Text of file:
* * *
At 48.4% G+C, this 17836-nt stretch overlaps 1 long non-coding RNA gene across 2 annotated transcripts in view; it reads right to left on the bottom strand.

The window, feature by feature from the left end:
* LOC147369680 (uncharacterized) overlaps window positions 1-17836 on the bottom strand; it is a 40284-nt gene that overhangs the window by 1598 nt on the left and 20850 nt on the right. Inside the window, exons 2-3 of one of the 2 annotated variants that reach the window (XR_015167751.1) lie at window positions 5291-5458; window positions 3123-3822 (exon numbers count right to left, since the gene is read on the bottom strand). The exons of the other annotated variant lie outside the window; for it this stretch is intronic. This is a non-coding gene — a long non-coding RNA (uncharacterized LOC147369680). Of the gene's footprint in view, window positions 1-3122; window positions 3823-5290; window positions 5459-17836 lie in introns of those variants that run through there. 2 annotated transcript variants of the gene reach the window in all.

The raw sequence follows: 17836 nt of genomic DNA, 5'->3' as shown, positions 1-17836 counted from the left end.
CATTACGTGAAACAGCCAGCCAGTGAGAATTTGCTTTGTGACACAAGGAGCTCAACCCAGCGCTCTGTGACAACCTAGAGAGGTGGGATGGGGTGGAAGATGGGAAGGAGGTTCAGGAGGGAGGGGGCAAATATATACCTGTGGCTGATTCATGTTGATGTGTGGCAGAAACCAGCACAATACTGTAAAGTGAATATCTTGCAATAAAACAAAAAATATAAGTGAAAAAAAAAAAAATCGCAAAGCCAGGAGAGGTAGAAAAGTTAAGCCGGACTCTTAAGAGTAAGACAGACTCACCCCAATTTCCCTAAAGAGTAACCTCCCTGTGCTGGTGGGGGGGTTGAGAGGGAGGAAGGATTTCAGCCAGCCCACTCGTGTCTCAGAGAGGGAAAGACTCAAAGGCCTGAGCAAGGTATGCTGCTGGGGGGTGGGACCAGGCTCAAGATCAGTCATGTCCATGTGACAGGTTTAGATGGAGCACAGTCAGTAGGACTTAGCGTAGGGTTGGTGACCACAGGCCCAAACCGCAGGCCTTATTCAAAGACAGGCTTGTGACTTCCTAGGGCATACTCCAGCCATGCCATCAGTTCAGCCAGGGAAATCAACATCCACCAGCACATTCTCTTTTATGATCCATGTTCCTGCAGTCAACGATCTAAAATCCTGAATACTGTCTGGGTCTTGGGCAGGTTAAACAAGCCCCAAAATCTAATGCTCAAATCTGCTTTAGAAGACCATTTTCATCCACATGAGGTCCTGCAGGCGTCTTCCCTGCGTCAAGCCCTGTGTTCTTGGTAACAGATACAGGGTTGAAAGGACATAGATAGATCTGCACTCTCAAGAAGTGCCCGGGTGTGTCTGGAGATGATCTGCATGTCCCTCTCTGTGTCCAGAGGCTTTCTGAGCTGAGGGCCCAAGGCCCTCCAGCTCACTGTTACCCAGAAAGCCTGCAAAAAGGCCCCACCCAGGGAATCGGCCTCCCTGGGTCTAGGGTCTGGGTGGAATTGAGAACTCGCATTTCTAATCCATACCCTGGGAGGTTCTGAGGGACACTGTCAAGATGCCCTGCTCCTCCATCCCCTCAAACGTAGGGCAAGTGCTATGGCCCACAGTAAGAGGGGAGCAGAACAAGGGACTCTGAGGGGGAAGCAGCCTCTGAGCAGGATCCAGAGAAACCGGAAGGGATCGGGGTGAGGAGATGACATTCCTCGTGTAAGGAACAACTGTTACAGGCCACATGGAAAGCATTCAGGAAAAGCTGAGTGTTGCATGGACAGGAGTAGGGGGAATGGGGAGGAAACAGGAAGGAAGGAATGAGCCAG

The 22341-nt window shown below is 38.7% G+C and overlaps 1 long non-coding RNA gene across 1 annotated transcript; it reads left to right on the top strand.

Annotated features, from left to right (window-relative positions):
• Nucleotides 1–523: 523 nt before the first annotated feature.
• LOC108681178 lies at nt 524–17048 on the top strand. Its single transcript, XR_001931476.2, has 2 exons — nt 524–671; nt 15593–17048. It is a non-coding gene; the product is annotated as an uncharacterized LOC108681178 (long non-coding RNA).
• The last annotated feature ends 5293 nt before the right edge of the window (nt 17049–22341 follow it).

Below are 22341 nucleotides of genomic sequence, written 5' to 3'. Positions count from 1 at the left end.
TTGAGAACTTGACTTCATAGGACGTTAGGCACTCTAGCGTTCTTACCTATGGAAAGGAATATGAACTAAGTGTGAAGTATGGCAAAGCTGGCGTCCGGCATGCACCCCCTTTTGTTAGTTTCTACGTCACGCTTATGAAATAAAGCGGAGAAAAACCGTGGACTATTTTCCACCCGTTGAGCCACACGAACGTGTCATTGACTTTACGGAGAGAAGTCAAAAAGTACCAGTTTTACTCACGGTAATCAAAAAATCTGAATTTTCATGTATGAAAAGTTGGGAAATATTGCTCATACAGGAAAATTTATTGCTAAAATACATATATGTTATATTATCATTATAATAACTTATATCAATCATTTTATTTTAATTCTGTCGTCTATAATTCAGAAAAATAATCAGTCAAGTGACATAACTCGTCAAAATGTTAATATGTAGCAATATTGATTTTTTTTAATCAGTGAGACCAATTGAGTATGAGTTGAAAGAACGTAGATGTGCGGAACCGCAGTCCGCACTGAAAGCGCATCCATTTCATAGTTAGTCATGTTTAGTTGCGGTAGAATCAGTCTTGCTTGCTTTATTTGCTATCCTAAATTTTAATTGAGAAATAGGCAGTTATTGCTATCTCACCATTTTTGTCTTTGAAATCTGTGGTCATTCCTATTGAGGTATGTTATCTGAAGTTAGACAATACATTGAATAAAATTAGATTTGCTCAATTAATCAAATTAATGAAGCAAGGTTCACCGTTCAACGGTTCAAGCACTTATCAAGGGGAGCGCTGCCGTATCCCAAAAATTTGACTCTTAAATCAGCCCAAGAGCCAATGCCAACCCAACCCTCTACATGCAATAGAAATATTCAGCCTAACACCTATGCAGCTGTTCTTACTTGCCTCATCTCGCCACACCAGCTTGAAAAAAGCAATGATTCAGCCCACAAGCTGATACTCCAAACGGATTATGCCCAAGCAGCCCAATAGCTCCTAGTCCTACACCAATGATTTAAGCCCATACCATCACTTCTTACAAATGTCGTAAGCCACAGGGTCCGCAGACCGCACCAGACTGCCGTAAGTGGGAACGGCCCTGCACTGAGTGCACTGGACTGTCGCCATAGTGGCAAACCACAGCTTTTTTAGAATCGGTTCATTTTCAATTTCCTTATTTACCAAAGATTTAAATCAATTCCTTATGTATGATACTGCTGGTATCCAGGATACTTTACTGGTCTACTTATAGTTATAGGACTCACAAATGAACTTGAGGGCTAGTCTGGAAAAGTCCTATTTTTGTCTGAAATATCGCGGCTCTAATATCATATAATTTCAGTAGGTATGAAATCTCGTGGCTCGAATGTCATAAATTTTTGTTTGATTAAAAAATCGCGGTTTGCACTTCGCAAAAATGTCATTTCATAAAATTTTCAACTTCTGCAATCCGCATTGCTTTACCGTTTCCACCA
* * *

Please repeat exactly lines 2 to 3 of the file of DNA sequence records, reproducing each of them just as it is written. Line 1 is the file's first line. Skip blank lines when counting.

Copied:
The window, feature by feature from the left end:
* LOC147369680 (uncharacterized) overlaps window positions 1-17836 on the bottom strand; it is a 40284-nt gene that overhangs the window by 1598 nt on the left and 20850 nt on the right. Inside the window, exons 2-3 of one of the 2 annotated variants that reach the window (XR_015167751.1) lie at window positions 5291-5458; window positions 3123-3822 (exon numbers count right to left, since the gene is read on the bottom strand). The exons of the other annotated variant lie outside the window; for it this stretch is intronic. This is a non-coding gene — a long non-coding RNA (uncharacterized LOC147369680). Of the gene's footprint in view, window positions 1-3122; window positions 3823-5290; window positions 5459-17836 lie in introns of those variants that run through there. 2 annotated transcript variants of the gene reach the window in all.